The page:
Friday, January 03, 2014

european right-wingers don't hate europe, but I suspect they hate banksters posing as "europe"...,

NYTimes | It may seem bizarre that two far-right, nationalist politicians — Marine Le Pen of France and Geert Wilders of the Netherlands — have reached across borders to form a Pan-European group dedicated to weakening the European Union. Their aim is a transnational political alliance that would compete in the May elections for the European Parliament; once in power, they would cooperate to try to rein in the power of Brussels. 

Are these politicians, who share an opposition to immigration and a skepticism about the free flow of labor and capital across the Continent, simply hypocritical opportunists, as many Europeans of the left believe? Perhaps. 

But in fact, since the early 20th century, Europe’s far-right nationalists have often united in search of an “other” to oppose, exclude, resist, restrict or oppress — historically, minorities like Jews, homosexuals, the disabled, Roma, Marxists and, more recently, Arabs, Africans and Asians. What emerged after World War I was a philosophy that could be called Euro-fascist. The most extreme proponents, of course, were the Nazis: Notwithstanding their doctrine of racial supremacy, even they formed alliances with Mussolini’s Italy and the militarists of Japan and found keen fascist collaborators in nations they invaded.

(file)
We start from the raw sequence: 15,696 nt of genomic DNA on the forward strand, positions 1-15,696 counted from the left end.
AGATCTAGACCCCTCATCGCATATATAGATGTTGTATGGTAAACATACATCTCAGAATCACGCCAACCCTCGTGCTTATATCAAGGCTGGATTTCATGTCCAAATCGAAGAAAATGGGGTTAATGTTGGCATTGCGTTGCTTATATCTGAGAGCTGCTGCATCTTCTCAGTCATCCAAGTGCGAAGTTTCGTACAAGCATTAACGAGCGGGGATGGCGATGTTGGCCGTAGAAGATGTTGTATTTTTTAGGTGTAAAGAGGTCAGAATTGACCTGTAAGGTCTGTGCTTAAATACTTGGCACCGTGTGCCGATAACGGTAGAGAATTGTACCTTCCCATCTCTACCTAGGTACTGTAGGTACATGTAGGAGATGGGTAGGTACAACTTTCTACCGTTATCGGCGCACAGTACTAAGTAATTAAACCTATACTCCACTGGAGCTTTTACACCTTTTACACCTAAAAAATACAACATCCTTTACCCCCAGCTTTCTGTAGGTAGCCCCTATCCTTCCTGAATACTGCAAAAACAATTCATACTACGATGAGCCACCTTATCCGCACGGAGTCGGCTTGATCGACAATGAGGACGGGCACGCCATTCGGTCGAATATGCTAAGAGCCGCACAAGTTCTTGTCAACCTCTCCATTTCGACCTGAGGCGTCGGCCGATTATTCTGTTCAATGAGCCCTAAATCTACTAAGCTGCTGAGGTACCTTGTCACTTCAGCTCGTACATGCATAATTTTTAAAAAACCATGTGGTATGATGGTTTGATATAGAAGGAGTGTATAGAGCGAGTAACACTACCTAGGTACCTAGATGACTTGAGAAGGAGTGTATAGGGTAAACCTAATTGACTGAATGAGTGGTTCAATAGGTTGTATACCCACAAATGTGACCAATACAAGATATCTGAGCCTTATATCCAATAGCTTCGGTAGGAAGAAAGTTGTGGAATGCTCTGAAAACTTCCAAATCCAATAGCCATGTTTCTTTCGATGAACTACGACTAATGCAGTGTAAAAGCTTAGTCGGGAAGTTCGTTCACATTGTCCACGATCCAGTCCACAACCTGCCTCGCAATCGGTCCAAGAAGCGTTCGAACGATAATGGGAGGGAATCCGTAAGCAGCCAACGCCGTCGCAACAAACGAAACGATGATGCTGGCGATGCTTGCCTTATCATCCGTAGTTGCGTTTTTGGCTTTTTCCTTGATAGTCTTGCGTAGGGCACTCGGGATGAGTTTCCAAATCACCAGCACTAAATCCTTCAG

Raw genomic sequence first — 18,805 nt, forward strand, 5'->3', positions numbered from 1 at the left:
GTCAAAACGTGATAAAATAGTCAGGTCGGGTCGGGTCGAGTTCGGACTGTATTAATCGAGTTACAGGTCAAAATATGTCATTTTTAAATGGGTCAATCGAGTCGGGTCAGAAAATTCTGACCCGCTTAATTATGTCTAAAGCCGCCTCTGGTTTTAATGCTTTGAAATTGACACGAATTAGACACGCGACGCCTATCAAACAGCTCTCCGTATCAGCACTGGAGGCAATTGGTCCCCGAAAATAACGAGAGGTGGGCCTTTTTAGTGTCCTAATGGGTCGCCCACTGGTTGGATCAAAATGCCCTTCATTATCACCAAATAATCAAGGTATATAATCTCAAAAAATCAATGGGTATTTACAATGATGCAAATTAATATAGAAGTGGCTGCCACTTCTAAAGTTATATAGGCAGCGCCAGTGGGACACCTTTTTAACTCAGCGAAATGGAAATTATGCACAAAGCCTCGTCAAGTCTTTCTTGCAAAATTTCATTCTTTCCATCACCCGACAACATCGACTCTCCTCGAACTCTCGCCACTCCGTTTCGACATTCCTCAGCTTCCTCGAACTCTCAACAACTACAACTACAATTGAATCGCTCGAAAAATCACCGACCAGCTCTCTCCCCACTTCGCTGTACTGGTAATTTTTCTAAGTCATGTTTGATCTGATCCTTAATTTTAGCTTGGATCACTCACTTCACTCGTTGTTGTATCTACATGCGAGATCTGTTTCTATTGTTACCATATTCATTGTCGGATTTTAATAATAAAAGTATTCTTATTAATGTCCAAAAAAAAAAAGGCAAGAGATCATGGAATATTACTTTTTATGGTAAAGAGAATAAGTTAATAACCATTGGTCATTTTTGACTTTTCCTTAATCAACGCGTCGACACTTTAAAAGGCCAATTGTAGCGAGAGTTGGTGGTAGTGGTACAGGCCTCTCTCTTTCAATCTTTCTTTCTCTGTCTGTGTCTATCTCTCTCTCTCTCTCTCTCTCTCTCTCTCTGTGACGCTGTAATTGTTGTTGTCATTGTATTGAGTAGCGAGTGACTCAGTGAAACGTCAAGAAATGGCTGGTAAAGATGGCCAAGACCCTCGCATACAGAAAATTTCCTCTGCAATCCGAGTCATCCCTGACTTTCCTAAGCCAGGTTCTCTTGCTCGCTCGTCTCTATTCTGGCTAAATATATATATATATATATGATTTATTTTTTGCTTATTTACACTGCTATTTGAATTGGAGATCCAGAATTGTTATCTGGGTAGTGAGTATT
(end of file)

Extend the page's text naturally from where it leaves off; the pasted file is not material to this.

This vision did not die with the end of World War II. Transnational links among right-wing parties, based on common fears of minorities and immigrants, endured. The right-wingers, while speaking different languages, borrowed ideals, strategies, slogans and theorists from one another. The National Front in France, founded in 1972 by Ms. Le Pen’s father, Jean-Marie Le Pen, imitated the symbol and political tactics of the original neo-Fascist party, the Italian Social Movement, which was formed in 1946 by admirers of Mussolini and, in 1979, coordinated with like-minded French and Spanish parties to compete (with little success) in the first popular elections for the European Parliament.

So when observers marvel about the “new” nationalist parties of Europe, they are capturing only part of the truth. These right-wingers mistrust or even detest the Continent’s core institutions — the European Commission, the European Central Bank and the European Parliament — but they are perfectly happy to join up with extremists in other countries to weaken those institutions. 

Which raises a question: What makes the European Union so appealing as a target?